BB #77: Smooth Spacetime

I read Three Roads to Quantum Gravity (2001), by Lee Smolin, a theoretical physicist whose thinking I’ve appreciated since I read his 2006 book, The Trouble with Physics: The Rise of String Theory, the Fall of a Science, and What Comes Next.

Three Roads, as the title suggests, is about the efforts to reconcile quantum mechanics and General Relativity, our two best physical theories. String theory is one road, Loop Quantum Gravity (Smolin’s preferred approach) is another. The third road is complete theory reconstruction (such as discussed by Philip Ball in his book Beyond Weird).

None of that is the subject of this post.

What is the subject is that reading the book reminded me once again of an almost certainly lost dream: that spacetime is smooth.

I have no problem with energy/mass being quantized. The experimental evidence seems clear on that front, and quantization saves us from the ultraviolet catastrophe!

One issue is that Quantum Mechanics is a background dependent theory, and that background is, at least initially, Newton’s good old absolute 3D space and time. It’s quantum field theory that includes Special Relativity, although there are relativistic versions of some QM equations (for instance, of the Schrödinger equation).

In the other hand, General Relativity is a background independent theory — it defines the background. (As John Wheeler famously said about GR, “Spacetime tells matter how to move; matter tells spacetime how to curve.”) What makes GR even more incompatible with QM is that the background it defines is smooth, continuous.

Which sounds, at first blush, like at least something of a match. GR provides a (smooth) background for QM. Time and space are continuous; matter and energy are not. It’s just another duality in fundamental physics.


For a long time, that’s how I’ve hoped things would turn out to be once we figured out quantum gravity. Essentially I wanted Einstein to be more right than quantum mechanics (which has always seemed, at best, incomplete, at worst, just plain wrong). GR is an intuitive physical theory that makes sense. It’s a reasonable theory.

It’s a hard thing to test, because, not only don’t we have the technology (by many orders of magnitude) to test scales that small, we generally can’t foresee any such technology existing.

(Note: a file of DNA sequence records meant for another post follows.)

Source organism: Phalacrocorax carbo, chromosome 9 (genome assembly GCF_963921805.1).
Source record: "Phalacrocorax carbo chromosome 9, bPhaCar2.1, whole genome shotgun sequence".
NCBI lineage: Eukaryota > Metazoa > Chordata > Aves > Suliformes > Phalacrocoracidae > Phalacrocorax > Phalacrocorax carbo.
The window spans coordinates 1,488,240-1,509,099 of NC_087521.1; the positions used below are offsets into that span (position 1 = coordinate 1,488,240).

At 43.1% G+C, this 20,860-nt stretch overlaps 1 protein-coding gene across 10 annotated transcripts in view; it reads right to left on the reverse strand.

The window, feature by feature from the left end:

Despite some fairly strong arguments as to why spacetime has to be quantized, because the jury is so far out, I’ve been able to cling to the hope that Albert got this one right. (He did definitely blow it on the dice thing.)

But the utter failure to find dark matter particles, combined with MoND starting to find some parity experimentally, has weakened the iron-clad sense that GR has. Or had. (I am leaning more and more towards MoND, although maybe a better term is MoGR. Hard to pronounce, though. “moe-gur?”)


String theory, like QM, is background dependent, and like QM, it assumes that background is smooth. Still looking good for Al.

But Loop Quantum Gravity launches from GR principles and therefore is background independent. (Workers in the field tout that as a key reason LQG is better than ST.) More to the point, it’s a quantized background.

As the book is about Smolin’s work in LQG, he discusses this quite a bit, and it reminded me of my lost dream for smooth spacetime. It’s been a few years now, I realized, since I really held any hope for it.

Ah, well. Shows the power of strong argument. There’s still no evidence, no fact of the matter, but continuous spacetime just doesn’t seem as viable to me anymore. The argument for it amounts mostly to, “Maybe?” The arguments against it are pretty solid.


There is also that continuous space raises a number of issues, even within Newtonian physics. [See the John Baez paper: Struggles with the continuum.]

Lastly, I’ve begun to wonder if reality not being a continuum — not having infinite precision — doesn’t imply a non-deterministic universe.

So the reality is that there are plenty of good reasons to accept chunky spacetime. It solves a number of issues. (It was the main thing that drew me to string theory at first. Sadly, the enchantment didn’t last, and I still haven’t forgiven Brian Greene.)

Stay smooth, my friends! Go forth and spread beauty and light.

About Wyrd Smythe

The canonical fool on the hill watching the sunset and the rotation of the planet and thinking what he imagines are large thoughts. View all posts by Wyrd Smythe

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